|Alcohol damages women's brains faster than men's
[ 2007-04-29 10:00 ]
Alcoholic drinks are consumed in almost every country around the world.
And statistics from the World Health Organization indicate that in many
countries, the incidence of alcoholism is on the rise -- and that drinking
is a problem for both men and women.
Researchers are slowly learning about the physical effects of alcohol
on the brain. They're finding that parts of the brain actually change over
time when exposed to high levels of alcohol. Barbara Flannery from the
Research Triangle Institute in North Carolina wanted to explore how those
changes affected alcoholics' cognitive abilities, specifically, what are
known as "higher order functions."
Flannery explains, "these can be conceived as self-regulatory
supervisory functions. It has to do with being able to function in a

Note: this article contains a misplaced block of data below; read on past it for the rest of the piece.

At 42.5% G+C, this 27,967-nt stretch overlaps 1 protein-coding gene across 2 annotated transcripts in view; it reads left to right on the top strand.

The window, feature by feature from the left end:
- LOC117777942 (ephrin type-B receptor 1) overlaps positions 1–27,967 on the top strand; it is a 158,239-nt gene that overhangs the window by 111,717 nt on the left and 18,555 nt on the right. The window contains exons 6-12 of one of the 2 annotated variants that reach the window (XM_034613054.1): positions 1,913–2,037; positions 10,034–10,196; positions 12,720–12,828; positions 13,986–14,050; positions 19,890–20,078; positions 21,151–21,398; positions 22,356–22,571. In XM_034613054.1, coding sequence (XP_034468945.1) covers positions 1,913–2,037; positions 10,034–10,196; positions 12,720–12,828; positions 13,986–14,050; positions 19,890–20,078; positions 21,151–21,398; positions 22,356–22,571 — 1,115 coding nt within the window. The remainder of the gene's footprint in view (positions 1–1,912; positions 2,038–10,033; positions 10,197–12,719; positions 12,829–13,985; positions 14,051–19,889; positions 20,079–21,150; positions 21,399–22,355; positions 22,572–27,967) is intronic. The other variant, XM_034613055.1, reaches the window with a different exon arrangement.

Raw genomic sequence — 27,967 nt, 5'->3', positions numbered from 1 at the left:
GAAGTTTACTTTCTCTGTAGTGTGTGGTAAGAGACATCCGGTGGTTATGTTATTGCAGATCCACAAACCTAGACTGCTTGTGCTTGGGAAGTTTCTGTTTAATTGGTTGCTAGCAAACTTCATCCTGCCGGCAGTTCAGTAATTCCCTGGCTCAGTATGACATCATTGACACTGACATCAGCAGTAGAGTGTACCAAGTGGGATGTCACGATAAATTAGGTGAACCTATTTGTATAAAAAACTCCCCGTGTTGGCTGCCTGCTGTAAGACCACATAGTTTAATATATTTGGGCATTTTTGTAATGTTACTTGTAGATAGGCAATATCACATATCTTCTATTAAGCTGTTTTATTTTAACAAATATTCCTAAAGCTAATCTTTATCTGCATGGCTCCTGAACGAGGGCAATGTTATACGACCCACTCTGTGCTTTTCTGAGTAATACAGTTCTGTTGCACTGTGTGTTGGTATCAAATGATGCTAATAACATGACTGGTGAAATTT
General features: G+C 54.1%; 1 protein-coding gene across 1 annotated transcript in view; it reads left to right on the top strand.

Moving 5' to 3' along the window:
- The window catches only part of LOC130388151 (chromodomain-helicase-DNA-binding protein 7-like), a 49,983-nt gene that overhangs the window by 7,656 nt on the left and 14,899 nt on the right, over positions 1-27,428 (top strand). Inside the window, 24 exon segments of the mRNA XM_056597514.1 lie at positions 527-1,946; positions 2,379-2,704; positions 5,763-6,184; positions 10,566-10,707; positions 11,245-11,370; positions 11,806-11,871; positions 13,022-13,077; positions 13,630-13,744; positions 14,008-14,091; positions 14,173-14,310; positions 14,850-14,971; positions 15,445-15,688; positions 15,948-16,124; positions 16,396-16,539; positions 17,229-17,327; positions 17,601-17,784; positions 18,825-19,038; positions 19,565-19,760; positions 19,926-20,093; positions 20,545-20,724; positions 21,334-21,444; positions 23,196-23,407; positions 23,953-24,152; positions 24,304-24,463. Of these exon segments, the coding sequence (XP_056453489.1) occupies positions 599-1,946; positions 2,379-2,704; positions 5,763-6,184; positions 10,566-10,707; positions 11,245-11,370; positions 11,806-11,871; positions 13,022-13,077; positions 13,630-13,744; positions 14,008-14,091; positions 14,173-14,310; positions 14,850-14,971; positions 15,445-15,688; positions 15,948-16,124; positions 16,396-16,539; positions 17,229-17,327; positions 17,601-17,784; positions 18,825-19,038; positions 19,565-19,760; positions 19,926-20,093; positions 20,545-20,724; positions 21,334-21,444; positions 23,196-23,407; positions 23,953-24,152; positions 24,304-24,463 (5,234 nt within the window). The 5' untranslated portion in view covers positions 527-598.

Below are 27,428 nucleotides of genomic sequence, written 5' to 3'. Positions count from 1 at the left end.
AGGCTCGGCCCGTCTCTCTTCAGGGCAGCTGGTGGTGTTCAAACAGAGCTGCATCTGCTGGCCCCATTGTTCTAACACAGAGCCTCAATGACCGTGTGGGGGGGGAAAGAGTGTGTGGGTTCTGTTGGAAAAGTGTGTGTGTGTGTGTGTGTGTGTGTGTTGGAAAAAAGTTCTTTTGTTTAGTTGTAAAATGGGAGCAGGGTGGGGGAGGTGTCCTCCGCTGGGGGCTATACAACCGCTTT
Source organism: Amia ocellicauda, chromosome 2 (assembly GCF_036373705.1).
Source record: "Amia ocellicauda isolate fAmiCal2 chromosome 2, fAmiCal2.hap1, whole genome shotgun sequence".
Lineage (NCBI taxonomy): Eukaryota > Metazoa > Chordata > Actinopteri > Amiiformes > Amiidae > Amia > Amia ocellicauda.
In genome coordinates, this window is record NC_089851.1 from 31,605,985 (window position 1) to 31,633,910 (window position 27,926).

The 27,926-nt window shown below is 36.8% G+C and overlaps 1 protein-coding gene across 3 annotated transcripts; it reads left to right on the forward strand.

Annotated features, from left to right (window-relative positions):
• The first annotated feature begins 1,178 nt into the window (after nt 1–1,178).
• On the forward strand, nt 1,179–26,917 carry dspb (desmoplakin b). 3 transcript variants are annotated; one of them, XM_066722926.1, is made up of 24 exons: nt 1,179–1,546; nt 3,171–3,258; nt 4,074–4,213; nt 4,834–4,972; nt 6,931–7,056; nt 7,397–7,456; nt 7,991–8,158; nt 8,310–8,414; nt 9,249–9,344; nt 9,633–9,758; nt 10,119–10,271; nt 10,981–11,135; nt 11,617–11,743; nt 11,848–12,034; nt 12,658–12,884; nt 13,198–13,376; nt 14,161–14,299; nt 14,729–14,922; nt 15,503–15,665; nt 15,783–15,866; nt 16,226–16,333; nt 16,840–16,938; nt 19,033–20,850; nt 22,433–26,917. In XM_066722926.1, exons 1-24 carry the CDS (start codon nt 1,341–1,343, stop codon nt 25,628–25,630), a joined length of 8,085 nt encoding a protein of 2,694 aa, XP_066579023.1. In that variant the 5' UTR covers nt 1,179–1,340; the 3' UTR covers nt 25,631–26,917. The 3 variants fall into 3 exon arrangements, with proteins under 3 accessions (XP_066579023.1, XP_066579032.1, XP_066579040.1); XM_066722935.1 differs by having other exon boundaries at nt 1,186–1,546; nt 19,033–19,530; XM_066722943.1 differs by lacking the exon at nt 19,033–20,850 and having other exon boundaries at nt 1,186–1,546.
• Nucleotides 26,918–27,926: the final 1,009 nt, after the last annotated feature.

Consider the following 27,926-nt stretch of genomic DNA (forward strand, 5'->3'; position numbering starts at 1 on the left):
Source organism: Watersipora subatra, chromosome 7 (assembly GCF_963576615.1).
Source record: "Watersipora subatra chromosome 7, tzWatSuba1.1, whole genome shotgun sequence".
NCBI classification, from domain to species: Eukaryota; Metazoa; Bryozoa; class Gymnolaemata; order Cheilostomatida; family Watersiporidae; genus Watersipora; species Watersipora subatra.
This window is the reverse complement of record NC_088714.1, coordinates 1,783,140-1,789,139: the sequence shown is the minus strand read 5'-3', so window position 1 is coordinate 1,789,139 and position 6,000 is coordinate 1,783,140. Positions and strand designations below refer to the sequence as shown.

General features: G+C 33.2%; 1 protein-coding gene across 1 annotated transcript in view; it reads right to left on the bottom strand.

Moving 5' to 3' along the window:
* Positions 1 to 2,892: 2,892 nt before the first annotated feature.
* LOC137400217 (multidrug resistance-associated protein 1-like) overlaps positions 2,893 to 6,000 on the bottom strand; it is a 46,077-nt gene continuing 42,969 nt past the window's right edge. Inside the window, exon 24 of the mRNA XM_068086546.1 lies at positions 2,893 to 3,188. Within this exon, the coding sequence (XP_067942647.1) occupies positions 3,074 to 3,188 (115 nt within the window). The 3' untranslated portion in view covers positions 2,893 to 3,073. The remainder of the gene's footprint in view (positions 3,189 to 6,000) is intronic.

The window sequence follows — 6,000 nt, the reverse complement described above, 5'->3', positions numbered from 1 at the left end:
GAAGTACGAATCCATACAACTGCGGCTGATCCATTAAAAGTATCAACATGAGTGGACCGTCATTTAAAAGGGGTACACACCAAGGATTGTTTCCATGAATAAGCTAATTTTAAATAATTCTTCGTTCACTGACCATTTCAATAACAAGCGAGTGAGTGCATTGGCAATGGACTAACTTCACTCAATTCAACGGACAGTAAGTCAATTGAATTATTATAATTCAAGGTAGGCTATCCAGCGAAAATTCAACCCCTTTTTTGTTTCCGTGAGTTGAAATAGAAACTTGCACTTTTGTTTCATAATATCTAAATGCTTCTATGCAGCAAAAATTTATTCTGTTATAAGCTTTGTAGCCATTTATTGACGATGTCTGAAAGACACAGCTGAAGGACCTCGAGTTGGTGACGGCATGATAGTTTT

purposeful manner, on a day-to-day basis, interpersonal relationships,
being able to interpret social cues and so forth."
She studied about 100 Russian men and women, giving them tasks that
tested their higher order functions. "What we found was that the
alcoholics in general, both males and females, performed more poorly on
our set of executive cognitive tasks than did the controls." The
researchers also compared the performance of men and women. "When we
looked at just the alcohol dependent males and females," she says, "there
were differences in how they responded to these tasks."
Flannery says part of the problem for women is that they respond
differently to alcohol than men. "The negative consequences of alcohol
abuse occur more rapidly in women than they do in men, and they do so in
the situation where not only is the duration of the drinking less but the
quantity of drinking is less." She says this is because women metabolize
alcohol differently than men. Her study also indicates that women drinkers
are subject to physical changes in the brain more quickly than men.
Her research appears in the journal Alcoholism: Clinical and